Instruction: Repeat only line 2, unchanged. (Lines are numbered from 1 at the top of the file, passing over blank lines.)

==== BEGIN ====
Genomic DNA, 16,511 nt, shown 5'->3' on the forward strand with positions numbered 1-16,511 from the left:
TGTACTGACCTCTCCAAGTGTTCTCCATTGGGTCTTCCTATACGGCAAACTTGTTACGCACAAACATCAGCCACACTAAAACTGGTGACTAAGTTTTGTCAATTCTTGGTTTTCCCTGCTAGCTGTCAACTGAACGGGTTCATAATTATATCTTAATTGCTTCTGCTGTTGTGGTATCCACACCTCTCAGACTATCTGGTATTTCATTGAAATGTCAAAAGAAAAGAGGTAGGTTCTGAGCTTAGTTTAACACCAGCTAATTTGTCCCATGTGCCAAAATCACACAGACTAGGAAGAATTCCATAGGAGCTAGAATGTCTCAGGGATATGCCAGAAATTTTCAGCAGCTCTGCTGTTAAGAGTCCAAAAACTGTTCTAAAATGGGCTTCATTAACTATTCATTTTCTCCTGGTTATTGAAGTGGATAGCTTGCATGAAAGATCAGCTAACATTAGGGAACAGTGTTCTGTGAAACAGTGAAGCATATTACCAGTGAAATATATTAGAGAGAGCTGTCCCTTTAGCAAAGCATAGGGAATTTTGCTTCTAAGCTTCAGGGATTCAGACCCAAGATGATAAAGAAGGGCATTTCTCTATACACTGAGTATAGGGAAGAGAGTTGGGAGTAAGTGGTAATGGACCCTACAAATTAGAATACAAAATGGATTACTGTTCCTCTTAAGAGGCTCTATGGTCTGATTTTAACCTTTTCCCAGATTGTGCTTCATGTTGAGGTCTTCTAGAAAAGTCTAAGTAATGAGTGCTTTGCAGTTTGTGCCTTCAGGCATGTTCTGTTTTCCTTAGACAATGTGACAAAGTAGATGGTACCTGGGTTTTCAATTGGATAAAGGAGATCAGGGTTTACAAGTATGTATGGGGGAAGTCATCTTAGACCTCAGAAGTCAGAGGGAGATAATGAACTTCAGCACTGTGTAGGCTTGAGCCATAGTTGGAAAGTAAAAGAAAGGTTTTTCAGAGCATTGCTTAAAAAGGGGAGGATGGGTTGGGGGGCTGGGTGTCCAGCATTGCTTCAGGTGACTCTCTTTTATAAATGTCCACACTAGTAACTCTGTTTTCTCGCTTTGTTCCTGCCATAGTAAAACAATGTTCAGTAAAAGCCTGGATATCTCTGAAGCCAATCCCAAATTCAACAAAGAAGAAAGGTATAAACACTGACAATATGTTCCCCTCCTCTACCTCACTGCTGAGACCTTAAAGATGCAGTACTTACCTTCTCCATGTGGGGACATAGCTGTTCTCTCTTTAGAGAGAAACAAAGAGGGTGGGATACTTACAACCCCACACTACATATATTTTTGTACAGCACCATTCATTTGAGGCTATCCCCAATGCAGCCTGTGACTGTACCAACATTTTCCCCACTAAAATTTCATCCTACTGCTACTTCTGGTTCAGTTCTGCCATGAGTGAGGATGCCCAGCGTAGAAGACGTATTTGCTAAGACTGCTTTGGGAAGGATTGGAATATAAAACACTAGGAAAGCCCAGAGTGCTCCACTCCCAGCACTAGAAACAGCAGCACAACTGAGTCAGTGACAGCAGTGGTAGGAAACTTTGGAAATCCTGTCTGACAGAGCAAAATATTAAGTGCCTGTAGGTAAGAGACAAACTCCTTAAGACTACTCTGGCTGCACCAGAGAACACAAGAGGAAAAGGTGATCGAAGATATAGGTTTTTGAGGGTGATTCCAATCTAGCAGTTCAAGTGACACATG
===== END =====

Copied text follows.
TGTACTGACCTCTCCAAGTGTTCTCCATTGGGTCTTCCTATACGGCAAACTTGTTACGCACAAACATCAGCCACACTAAAACTGGTGACTAAGTTTTGTCAATTCTTGGTTTTCCCTGCTAGCTGTCAACTGAACGGGTTCATAATTATATCTTAATTGCTTCTGCTGTTGTGGTATCCACACCTCTCAGACTATCTGGTATTTCATTGAAATGTCAAAAGAAAAGAGGTAGGTTCTGAGCTTAGTTTAACACCAGCTAATTTGTCCCATGTGCCAAAATCACACAGACTAGGAAGAATTCCATAGGAGCTAGAATGTCTCAGGGATATGCCAGAAATTTTCAGCAGCTCTGCTGTTAAGAGTCCAAAAACTGTTCTAAAATGGGCTTCATTAACTATTCATTTTCTCCTGGTTATTGAAGTGGATAGCTTGCATGAAAGATCAGCTAACATTAGGGAACAGTGTTCTGTGAAACAGTGAAGCATATTACCAGTGAAATATATTAGAGAGAGCTGTCCCTTTAGCAAAGCATAGGGAATTTTGCTTCTAAGCTTCAGGGATTCAGACCCAAGATGATAAAGAAGGGCATTTCTCTATACACTGAGTATAGGGAAGAGAGTTGGGAGTAAGTGGTAATGGACCCTACAAATTAGAATACAAAATGGATTACTGTTCCTCTTAAGAGGCTCTATGGTCTGATTTTAACCTTTTCCCAGATTGTGCTTCATGTTGAGGTCTTCTAGAAAAGTCTAAGTAATGAGTGCTTTGCAGTTTGTGCCTTCAGGCATGTTCTGTTTTCCTTAGACAATGTGACAAAGTAGATGGTACCTGGGTTTTCAATTGGATAAAGGAGATCAGGGTTTACAAGTATGTATGGGGGAAGTCATCTTAGACCTCAGAAGTCAGAGGGAGATAATGAACTTCAGCACTGTGTAGGCTTGAGCCATAGTTGGAAAGTAAAAGAAAGGTTTTTCAGAGCATTGCTTAAAAAGGGGAGGATGGGTTGGGGGGCTGGGTGTCCAGCATTGCTTCAGGTGACTCTCTTTTATAAATGTCCACACTAGTAACTCTGTTTTCTCGCTTTGTTCCTGCCATAGTAAAACAATGTTCAGTAAAAGCCTGGATATCTCTGAAGCCAATCCCAAATTCAACAAAGAAGAAAGGTATAAACACTGACAATATGTTCCCCTCCTCTACCTCACTGCTGAGACCTTAAAGATGCAGTACTTACCTTCTCCATGTGGGGACATAGCTGTTCTCTCTTTAGAGAGAAACAAAGAGGGTGGGATACTTACAACCCCACACTACATATATTTTTGTACAGCACCATTCATTTGAGGCTATCCCCAATGCAGCCTGTGACTGTACCAACATTTTCCCCACTAAAATTTCATCCTACTGCTACTTCTGGTTCAGTTCTGCCATGAGTGAGGATGCCCAGCGTAGAAGACGTATTTGCTAAGACTGCTTTGGGAAGGATTGGAATATAAAACACTAGGAAAGCCCAGAGTGCTCCACTCCCAGCACTAGAAACAGCAGCACAACTGAGTCAGTGACAGCAGTGGTAGGAAACTTTGGAAATCCTGTCTGACAGAGCAAAATATTAAGTGCCTGTAGGTAAGAGACAAACTCCTTAAGACTACTCTGGCTGCACCAGAGAACACAAGAGGAAAAGGTGATCGAAGATATAGGTTTTTGAGGGTGATTCCAATCTAGCAGTTCAAGTGACACATG